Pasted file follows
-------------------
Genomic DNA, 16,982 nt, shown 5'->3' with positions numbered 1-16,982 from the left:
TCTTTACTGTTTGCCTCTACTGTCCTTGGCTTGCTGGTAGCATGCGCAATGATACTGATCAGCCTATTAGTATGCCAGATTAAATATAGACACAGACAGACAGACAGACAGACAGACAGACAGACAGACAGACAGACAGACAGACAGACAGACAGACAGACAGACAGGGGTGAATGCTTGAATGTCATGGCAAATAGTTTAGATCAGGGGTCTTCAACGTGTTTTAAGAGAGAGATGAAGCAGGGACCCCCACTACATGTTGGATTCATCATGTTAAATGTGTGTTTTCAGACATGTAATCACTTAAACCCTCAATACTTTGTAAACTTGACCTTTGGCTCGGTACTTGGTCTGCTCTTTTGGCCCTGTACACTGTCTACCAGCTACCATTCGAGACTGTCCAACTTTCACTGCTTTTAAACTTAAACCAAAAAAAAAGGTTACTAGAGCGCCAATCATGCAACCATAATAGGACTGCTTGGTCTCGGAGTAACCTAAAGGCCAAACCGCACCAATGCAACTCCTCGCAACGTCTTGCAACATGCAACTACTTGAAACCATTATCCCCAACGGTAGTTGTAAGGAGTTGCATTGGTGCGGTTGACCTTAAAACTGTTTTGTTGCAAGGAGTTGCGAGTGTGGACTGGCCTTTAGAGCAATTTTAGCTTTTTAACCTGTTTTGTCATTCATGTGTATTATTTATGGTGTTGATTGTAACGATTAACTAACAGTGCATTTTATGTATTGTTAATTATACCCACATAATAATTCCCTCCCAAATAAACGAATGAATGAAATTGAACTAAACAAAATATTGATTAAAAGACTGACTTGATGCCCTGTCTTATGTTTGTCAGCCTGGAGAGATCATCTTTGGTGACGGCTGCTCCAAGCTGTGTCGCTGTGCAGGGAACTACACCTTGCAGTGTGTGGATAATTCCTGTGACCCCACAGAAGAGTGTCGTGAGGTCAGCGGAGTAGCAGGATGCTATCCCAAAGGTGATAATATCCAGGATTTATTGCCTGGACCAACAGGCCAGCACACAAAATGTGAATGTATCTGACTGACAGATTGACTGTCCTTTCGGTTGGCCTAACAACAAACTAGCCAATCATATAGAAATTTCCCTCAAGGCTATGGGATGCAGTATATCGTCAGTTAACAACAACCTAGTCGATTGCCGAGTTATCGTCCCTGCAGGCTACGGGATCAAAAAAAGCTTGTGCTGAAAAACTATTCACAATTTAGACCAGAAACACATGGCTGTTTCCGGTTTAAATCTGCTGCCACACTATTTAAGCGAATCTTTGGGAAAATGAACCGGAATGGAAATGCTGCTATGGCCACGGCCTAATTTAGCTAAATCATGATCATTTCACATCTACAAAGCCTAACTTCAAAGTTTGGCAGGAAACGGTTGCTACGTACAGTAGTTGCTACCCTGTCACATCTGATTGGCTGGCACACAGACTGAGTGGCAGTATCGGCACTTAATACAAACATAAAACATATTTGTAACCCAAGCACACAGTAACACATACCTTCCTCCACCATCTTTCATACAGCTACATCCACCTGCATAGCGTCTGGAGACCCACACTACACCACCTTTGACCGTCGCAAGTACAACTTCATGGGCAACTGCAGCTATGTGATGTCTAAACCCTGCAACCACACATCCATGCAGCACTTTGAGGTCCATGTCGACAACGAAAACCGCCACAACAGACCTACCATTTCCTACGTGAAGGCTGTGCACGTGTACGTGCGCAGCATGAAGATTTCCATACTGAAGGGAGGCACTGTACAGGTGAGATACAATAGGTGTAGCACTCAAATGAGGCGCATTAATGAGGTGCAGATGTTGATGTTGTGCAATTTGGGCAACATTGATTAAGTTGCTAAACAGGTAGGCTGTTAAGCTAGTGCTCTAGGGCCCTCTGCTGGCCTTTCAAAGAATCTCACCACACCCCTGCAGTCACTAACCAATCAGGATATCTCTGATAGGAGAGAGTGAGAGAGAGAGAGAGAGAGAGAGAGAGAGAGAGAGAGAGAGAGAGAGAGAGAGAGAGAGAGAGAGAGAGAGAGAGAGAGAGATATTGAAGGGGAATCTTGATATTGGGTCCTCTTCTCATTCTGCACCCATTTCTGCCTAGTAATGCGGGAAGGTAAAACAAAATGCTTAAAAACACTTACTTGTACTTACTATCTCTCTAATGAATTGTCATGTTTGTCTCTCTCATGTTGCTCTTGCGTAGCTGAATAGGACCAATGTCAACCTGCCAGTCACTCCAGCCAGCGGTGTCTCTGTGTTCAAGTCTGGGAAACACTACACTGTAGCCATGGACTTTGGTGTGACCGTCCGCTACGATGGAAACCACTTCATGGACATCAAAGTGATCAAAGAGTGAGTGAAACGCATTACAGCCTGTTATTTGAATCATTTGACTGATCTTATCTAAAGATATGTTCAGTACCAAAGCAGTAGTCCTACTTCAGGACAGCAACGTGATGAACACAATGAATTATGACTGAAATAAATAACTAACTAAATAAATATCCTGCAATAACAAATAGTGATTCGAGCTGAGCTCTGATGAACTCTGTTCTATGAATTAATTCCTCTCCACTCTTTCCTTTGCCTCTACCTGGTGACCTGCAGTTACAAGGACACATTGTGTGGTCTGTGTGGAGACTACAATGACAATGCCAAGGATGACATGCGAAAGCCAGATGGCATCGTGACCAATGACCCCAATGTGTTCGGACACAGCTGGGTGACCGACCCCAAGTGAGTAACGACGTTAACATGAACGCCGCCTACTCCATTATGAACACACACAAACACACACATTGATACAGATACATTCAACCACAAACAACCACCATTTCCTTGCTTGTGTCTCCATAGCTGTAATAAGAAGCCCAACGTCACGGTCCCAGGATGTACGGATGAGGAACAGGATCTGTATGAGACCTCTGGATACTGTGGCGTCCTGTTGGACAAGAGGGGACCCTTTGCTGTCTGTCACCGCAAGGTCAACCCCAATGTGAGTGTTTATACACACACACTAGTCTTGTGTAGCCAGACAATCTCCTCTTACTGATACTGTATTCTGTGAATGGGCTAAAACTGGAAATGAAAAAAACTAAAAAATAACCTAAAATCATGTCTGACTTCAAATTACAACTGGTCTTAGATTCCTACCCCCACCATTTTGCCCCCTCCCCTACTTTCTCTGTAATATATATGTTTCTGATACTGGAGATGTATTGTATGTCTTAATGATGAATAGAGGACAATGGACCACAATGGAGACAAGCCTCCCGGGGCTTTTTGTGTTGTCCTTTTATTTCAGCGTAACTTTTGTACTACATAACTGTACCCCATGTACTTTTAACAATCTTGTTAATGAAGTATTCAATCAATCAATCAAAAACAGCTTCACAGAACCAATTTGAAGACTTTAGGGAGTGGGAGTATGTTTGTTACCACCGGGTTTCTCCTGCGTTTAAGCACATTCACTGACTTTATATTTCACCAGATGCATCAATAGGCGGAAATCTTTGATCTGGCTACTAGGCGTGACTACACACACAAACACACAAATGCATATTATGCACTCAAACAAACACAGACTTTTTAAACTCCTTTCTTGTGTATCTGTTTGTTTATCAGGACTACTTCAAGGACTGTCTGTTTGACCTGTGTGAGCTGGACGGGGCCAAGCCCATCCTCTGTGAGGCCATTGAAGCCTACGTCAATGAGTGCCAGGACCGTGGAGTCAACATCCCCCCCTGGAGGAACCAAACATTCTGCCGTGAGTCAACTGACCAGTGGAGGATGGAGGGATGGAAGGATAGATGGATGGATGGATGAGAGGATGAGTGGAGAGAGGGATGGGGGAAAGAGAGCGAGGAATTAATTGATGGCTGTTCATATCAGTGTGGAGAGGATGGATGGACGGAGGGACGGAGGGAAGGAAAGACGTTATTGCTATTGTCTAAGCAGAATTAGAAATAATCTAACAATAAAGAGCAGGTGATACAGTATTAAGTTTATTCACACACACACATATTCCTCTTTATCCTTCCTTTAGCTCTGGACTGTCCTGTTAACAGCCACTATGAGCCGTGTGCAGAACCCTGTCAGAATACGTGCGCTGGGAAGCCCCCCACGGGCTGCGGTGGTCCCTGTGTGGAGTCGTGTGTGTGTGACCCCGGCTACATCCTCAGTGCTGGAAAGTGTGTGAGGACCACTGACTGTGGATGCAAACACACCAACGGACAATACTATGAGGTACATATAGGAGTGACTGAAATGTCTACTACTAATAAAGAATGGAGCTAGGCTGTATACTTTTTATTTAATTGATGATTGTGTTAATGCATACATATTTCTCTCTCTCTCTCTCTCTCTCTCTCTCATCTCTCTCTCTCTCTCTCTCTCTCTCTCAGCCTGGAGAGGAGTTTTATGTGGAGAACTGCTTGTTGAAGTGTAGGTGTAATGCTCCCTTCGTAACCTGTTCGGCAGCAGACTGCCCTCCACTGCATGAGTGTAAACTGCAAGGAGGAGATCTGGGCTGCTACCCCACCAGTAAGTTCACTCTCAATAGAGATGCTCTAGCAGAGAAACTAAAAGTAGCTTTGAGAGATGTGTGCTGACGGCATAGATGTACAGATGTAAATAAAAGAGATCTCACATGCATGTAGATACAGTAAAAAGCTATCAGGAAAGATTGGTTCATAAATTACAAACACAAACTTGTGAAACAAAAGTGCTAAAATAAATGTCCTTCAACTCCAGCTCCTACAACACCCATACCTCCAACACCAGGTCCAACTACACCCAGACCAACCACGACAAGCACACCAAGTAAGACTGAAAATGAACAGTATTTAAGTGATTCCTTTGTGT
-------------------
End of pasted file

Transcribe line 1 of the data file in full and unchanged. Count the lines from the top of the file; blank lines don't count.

Genomic DNA, 16,982 nt, shown 5'->3' with positions numbered 1-16,982 from the left: